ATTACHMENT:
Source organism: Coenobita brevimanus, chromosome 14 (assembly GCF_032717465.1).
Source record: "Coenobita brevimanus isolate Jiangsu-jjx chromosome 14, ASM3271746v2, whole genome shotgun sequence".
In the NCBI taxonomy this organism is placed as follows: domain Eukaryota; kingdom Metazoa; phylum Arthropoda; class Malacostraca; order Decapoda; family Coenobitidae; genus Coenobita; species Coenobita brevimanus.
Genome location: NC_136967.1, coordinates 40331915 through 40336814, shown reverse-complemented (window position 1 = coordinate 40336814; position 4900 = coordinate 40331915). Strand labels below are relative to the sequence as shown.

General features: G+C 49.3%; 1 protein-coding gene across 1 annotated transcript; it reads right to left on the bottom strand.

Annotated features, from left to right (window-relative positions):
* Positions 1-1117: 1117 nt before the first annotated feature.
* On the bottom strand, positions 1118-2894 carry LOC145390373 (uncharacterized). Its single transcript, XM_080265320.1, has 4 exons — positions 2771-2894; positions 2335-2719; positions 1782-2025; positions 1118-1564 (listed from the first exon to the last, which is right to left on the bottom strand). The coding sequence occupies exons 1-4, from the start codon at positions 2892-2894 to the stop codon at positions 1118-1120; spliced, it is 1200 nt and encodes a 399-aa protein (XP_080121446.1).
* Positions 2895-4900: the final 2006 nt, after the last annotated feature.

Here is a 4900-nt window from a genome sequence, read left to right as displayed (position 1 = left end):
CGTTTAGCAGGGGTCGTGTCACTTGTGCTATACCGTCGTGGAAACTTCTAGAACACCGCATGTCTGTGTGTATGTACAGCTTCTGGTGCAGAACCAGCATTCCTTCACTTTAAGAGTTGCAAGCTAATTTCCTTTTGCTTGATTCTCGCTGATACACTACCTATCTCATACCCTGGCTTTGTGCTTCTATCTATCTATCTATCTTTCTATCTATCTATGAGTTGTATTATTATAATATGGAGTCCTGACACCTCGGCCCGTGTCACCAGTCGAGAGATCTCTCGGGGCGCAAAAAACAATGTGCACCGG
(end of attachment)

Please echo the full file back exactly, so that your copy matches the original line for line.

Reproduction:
Source organism: Coenobita brevimanus, chromosome 14 (assembly GCF_032717465.1).
Source record: "Coenobita brevimanus isolate Jiangsu-jjx chromosome 14, ASM3271746v2, whole genome shotgun sequence".
In the NCBI taxonomy this organism is placed as follows: domain Eukaryota; kingdom Metazoa; phylum Arthropoda; class Malacostraca; order Decapoda; family Coenobitidae; genus Coenobita; species Coenobita brevimanus.
Genome location: NC_136967.1, coordinates 40331915 through 40336814, shown reverse-complemented (window position 1 = coordinate 40336814; position 4900 = coordinate 40331915). Strand labels below are relative to the sequence as shown.

General features: G+C 49.3%; 1 protein-coding gene across 1 annotated transcript; it reads right to left on the bottom strand.

Annotated features, from left to right (window-relative positions):
* Positions 1-1117: 1117 nt before the first annotated feature.
* On the bottom strand, positions 1118-2894 carry LOC145390373 (uncharacterized). Its single transcript, XM_080265320.1, has 4 exons — positions 2771-2894; positions 2335-2719; positions 1782-2025; positions 1118-1564 (listed from the first exon to the last, which is right to left on the bottom strand). The coding sequence occupies exons 1-4, from the start codon at positions 2892-2894 to the stop codon at positions 1118-1120; spliced, it is 1200 nt and encodes a 399-aa protein (XP_080121446.1).
* Positions 2895-4900: the final 2006 nt, after the last annotated feature.

Here is a 4900-nt window from a genome sequence, read left to right as displayed (position 1 = left end):
CGTTTAGCAGGGGTCGTGTCACTTGTGCTATACCGTCGTGGAAACTTCTAGAACACCGCATGTCTGTGTGTATGTACAGCTTCTGGTGCAGAACCAGCATTCCTTCACTTTAAGAGTTGCAAGCTAATTTCCTTTTGCTTGATTCTCGCTGATACACTACCTATCTCATACCCTGGCTTTGTGCTTCTATCTATCTATCTATCTTTCTATCTATCTATGAGTTGTATTATTATAATATGGAGTCCTGACACCTCGGCCCGTGTCACCAGTCGAGAGATCTCTCGGGGCGCAAAAAACAATGTGCACCGG